Large photo libraries tend to become a mess even if you do your best to keep them organized. Sooner or later, your drive becomes cluttered with duplicate or similar pictures that make it harder for you to find exactly what you need. PhotoSweeper will help you locate and manage those unnecessary files.
Regular image libraries usually contain a considerable amount of data that is time consuming to process from the start. Normally, you just find yourself drowning in long galleries of pictures that you don’t even remember taking.
The overall size and disarray can be reduced by taking care of two recurring issues: duplicate files and similar photos. PhotoSweeper comes with the tools to make that happen: powerful and efficient sorting algorithms that will help you review and manage those types of pictures.
PhotoSweeper integrates beautifully in the system: gray background for the entire application, a wood panel for the working area, rounded edges, full screen support, help messages on hover for each button, a short “PhotoSweeper Tips” tutorial that presents the most important features and an extended user guide.
PhotoSweeper’s workflow is based on three areas: the Setup or Source, the Review board and the Box. Each space takes its turn in the main window and the switch is smooth and streamlined. The Box area is available at any time from any location, but the results browser deals with only one analysis at a time: if you go back to the Source area, you must start over.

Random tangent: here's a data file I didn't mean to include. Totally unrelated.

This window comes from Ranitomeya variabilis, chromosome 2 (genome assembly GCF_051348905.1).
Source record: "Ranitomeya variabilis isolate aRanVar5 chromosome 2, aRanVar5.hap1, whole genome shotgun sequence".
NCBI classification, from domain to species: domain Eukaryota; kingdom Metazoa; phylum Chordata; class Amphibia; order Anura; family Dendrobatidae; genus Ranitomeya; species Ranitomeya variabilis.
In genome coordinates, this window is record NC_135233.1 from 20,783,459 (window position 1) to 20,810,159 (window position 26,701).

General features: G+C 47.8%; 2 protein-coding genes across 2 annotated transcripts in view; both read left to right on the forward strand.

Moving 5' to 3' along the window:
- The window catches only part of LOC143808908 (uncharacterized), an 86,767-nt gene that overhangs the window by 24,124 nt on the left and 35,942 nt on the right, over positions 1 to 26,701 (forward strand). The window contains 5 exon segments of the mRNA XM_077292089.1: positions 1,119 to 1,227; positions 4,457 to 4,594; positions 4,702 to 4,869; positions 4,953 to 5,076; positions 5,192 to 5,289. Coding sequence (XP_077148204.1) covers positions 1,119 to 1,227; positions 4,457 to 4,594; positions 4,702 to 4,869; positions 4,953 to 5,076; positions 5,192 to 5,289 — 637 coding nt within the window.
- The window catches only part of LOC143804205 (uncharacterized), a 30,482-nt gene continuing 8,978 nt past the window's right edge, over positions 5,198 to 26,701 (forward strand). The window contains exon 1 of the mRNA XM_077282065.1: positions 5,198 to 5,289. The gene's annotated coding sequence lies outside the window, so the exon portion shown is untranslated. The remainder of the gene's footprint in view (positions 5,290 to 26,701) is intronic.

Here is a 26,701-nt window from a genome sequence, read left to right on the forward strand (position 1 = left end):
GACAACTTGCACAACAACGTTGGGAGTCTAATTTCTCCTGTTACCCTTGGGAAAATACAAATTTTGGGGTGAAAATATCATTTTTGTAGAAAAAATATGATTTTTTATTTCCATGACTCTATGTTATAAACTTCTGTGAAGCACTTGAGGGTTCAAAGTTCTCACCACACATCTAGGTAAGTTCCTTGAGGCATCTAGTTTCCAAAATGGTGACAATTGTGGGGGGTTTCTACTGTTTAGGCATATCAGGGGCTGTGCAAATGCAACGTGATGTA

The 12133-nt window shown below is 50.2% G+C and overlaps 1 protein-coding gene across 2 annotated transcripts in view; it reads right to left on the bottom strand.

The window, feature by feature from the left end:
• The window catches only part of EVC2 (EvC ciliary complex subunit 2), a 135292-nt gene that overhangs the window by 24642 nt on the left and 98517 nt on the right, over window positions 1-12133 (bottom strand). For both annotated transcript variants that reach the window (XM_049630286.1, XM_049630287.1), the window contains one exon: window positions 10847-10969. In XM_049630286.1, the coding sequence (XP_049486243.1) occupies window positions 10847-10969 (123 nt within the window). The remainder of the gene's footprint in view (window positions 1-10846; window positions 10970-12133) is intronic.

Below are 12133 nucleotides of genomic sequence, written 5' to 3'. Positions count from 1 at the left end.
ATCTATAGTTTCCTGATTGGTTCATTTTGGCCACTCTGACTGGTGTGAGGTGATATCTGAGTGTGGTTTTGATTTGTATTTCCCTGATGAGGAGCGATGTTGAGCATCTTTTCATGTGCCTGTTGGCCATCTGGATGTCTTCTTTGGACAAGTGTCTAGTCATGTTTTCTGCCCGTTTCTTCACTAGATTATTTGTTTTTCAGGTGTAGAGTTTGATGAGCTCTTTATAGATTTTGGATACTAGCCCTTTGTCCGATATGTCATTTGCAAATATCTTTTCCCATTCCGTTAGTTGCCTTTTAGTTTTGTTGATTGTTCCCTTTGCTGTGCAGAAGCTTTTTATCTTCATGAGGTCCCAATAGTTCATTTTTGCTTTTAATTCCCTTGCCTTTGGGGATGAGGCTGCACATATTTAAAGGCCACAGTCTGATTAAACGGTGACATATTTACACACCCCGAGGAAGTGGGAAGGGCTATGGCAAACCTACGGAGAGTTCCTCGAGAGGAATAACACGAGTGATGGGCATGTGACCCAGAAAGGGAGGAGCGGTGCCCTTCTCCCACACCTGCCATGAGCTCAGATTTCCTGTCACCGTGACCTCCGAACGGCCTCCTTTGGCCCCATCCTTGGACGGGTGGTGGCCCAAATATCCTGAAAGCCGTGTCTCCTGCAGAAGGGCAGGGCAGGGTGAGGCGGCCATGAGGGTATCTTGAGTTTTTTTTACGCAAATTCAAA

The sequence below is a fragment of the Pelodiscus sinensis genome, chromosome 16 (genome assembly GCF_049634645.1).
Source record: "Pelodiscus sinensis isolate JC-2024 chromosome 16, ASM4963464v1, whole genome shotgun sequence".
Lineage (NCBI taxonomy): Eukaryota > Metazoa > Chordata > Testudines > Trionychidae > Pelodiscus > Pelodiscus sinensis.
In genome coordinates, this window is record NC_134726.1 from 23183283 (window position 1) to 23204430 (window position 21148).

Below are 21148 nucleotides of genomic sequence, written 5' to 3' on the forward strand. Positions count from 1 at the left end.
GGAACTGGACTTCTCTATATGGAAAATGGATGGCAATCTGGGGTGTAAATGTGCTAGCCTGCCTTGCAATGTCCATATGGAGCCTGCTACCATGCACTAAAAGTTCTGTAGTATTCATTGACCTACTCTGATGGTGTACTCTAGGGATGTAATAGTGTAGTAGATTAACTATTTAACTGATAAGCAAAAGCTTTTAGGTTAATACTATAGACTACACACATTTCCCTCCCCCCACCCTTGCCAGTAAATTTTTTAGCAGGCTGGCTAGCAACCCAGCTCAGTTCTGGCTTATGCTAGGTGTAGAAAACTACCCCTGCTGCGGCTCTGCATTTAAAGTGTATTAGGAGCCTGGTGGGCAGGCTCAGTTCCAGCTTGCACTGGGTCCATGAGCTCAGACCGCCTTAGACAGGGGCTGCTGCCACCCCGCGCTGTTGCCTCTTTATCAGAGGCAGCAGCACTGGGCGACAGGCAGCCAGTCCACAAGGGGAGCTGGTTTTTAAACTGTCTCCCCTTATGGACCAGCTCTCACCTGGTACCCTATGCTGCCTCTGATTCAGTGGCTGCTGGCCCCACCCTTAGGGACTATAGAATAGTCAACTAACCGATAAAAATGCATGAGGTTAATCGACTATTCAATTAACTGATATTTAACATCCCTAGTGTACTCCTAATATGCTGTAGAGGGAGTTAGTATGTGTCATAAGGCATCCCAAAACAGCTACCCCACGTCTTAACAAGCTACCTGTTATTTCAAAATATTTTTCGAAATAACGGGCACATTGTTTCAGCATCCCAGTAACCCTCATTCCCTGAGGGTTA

The good news is that the marked images remain in the Box. PhotoSweeper is quite powerful when it comes to processing: granted, the images had small sizes, but the app was able to show the results for over 1000 files in a matter of seconds.
PhotoSweeper will initially display the Setup panel. Here you must add the photos you want to process, and thumbnails are automatically generated. Naturally, you can adjust the thumbnail size, but you will also view the location of each file on your drive, the complete name, creation date, resolution and size.
The images included in the iPhoto, Aperture or Lightroom libraries will be marked accordingly. You must use the Media Browser to add images from those libraries in order to have them synchronized with PhotoSweeper.
Located on the right side of the main window, the File Settings panel can be used to filter the gallery by choosing the file types you want to work with, the minimum size and the sorting method (by name, by title or none, ascending or descending).
The next step is to set the comparison criteria (Bitmap, Histogram, Time Interval, Time + Bitmap, Time + Histogram and Duplicates only) and make the necessary adjustments for each case.
For the Bitmap and Histogram modes you can specify the bitmap size, color mode (RGB or Grayscale), preprocessing (none or blur), color sensitivity (high, average or low) and matching level.
When the time factor is involved, you get to group images by taking into account the maximum time interval that passed between taking two pictures. On the other hand, the Duplicates detection algorithm analyzes the actual image and not the metadata: the comparison is done byte-by-byte, by image or by thumbnail.